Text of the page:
Stuck or Sent?


Stuck or Sent?

Have you ever felt stuck? You know that feeling that creeps in when a situation or experience or decision suddenly becomes so overwhelming that you break out in a cold sweat and you feel absolutely helpless?

I had that feeling quite a few times last year.  The first time was in January when a mega snowstorm that has affectionately become known as ‘Snowmageddon’ hit. In the space of just under 24 hours we had a whole lot of snow and a whole lot of wind.  We lost power for 24 hours and at the height of the storm, it felt as though we were Dorothy from the wizard of Oz being swept up in the tornado – we could see nothing but snow surrounding our windows. The house 15 meters across the road was undecipherable through the blanket of white that was falling fast and furious. This was something that my Aussie brain could not put into the realm of possibility until I was witnessing it! My first major blizzard!

When the snow drifts started creeping up to our second story window and the snowbanks from our previous snow fall were not even visible, I started to feel it creep in – we’re stuck!  I had a 2-month-old baby at the time, and I remember thinking- in the irrational way a mother of a new baby does - what if I needed to get him or our other children to the hospital for an emergency? We would not dare venture into this storm and if we needed emergency help, the regular first responders would be a very long time in coming!  I felt stuck! After a cold and sleepless night, we awoke to what would take us days to dig out of – I could have walked out of my second storey window onto the snow drifts! The feeling of being stuck lifted slowly at the clear skies and the calm after the storm that greeted us the next morning, but until our road was cleared and our car was able to be removed from our garage, it still lingered.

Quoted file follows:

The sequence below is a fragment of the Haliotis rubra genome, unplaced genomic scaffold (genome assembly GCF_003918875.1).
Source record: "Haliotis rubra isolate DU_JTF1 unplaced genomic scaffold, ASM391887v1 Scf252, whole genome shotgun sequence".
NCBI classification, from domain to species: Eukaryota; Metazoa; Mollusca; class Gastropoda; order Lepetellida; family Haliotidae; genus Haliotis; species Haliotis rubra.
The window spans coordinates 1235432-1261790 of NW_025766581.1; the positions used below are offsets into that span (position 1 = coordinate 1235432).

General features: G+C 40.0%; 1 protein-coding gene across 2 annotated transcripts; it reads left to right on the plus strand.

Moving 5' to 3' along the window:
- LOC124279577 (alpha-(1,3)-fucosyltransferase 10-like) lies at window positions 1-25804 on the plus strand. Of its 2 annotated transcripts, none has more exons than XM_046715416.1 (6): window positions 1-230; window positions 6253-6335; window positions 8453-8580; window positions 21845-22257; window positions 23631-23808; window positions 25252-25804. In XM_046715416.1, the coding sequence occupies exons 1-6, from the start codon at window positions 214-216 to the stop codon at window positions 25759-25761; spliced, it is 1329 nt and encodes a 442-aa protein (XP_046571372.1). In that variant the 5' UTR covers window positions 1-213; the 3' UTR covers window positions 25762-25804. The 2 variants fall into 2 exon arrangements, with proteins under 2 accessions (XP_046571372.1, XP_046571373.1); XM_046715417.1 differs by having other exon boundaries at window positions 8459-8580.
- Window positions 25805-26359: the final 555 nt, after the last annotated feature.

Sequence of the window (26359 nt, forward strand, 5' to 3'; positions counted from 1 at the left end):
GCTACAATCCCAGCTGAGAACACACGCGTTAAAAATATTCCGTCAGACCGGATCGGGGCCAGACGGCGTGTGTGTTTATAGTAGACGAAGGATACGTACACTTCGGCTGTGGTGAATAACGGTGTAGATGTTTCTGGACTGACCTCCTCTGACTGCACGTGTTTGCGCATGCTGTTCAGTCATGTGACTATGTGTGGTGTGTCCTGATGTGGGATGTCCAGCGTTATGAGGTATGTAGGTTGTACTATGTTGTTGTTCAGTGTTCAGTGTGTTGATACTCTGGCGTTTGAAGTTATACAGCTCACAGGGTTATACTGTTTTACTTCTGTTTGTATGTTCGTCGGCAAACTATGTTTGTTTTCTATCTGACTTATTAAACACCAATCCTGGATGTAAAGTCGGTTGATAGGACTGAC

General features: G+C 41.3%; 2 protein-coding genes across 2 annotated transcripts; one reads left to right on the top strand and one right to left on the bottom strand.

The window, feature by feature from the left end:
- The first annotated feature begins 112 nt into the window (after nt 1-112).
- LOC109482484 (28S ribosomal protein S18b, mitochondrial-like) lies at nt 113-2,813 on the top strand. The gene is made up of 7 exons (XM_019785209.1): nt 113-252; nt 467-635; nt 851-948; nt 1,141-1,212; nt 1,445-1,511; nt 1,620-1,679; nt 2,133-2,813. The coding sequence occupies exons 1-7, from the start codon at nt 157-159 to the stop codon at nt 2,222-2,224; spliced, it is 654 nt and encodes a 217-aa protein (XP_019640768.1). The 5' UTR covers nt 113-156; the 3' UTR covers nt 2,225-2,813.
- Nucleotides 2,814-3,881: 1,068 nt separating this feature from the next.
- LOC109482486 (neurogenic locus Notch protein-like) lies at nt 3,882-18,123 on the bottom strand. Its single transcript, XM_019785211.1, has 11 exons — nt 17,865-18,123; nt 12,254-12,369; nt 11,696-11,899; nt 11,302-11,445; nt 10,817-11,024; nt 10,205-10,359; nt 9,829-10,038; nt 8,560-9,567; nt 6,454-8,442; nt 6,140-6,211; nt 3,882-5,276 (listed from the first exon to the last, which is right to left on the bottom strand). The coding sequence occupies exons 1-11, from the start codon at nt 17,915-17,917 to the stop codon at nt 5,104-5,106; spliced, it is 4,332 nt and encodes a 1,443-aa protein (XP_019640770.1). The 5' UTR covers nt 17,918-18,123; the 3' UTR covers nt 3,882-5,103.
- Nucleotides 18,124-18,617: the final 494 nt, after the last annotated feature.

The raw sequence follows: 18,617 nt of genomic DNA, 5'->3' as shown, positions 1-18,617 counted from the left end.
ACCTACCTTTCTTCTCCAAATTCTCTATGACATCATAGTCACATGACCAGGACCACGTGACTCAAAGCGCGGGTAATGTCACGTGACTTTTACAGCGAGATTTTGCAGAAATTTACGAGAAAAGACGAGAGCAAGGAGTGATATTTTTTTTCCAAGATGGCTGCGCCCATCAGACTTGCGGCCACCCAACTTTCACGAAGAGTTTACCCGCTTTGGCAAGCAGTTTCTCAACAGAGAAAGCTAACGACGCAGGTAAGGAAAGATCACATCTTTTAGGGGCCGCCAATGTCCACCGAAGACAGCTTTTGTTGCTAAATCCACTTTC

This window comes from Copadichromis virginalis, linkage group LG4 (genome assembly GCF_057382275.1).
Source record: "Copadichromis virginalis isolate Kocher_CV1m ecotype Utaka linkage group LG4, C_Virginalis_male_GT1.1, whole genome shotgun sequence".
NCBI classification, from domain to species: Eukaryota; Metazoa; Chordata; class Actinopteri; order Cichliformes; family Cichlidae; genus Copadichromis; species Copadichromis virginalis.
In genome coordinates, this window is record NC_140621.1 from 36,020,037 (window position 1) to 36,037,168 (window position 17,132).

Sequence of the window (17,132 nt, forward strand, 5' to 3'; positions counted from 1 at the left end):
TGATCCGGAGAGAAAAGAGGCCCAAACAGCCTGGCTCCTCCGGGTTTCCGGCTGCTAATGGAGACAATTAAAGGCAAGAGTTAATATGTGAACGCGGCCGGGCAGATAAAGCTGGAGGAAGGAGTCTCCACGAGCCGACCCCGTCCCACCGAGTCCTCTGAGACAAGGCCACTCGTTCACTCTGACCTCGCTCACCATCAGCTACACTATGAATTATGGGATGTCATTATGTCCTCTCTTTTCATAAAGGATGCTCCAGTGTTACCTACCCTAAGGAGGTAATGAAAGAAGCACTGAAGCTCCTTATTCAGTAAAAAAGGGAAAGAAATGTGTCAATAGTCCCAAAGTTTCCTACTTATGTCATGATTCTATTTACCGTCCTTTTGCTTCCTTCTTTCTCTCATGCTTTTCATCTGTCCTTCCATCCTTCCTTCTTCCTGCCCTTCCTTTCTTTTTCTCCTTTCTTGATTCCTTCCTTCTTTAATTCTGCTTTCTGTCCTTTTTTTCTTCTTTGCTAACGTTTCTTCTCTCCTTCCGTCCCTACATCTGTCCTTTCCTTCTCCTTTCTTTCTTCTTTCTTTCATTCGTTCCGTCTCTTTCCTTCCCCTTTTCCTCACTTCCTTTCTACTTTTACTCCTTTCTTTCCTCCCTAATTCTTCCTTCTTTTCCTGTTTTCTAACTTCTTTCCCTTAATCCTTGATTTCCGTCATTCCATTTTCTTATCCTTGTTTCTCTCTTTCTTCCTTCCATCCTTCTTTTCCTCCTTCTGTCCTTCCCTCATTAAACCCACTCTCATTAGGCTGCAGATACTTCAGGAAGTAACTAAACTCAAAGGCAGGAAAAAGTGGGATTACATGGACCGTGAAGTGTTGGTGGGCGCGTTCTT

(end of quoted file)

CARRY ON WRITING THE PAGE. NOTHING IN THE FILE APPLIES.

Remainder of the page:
I was certainly hoping not to have any more feelings of being stuck like that in a while and things were looking good for a couple of months. Then, March of 2020 happened.  The whole world stopped and everyone I’m sure, no matter their location or situation felt it in some way.  Stuck. Isolated. Cut off. 

As a church plater’s wife who originally set out for Newfoundland with the intention of doing what all good ‘missional families’ do – heading home for home assignment every 2-3 years – we had been planning of heading to Australia for Christmas. I would get to see familiar faces, introduce the newest addition of our family to everyone, get some warmth and rebuild those vitamin D stores that I took for granted my whole life.  The uncertainty of the pandemic and the cessation of international travel brought those dreams crashing down. We would not be heading home for Christmas. Maybe next year…

As this realisation settled in, I mused over what it must have been like for missionaries of old who followed God’s call. They knew very well that they would likely never get to return home. They knew that when they left but yet they were so convicted of the need to share the gospel that they counted the cost and the went. 

When we packed up our life, we had a glimmer of hope that every couple of years we would get that glorious home assignment. It cushioned the blow of saying goodbye. I had looked forward to hugging my dad in a couple of years. I had hope that my kids would get to run around barefoot with their cousins before they got too old to enjoy those kinds of frivolous activities.  


Here I am, send me!

March 2020 all of a sudden made that silver lining that I had been holding onto fade away.  I couldn’t, and still can’t buy a plane ticket back to Australia.  If I did manage to find one, I am sure it would be an extremely obscure route of airport hopping, prices beyond our church planting salary and more quarantine time that I care to think about.  The homesickness hit.  That feeling resurfaced. STUCK!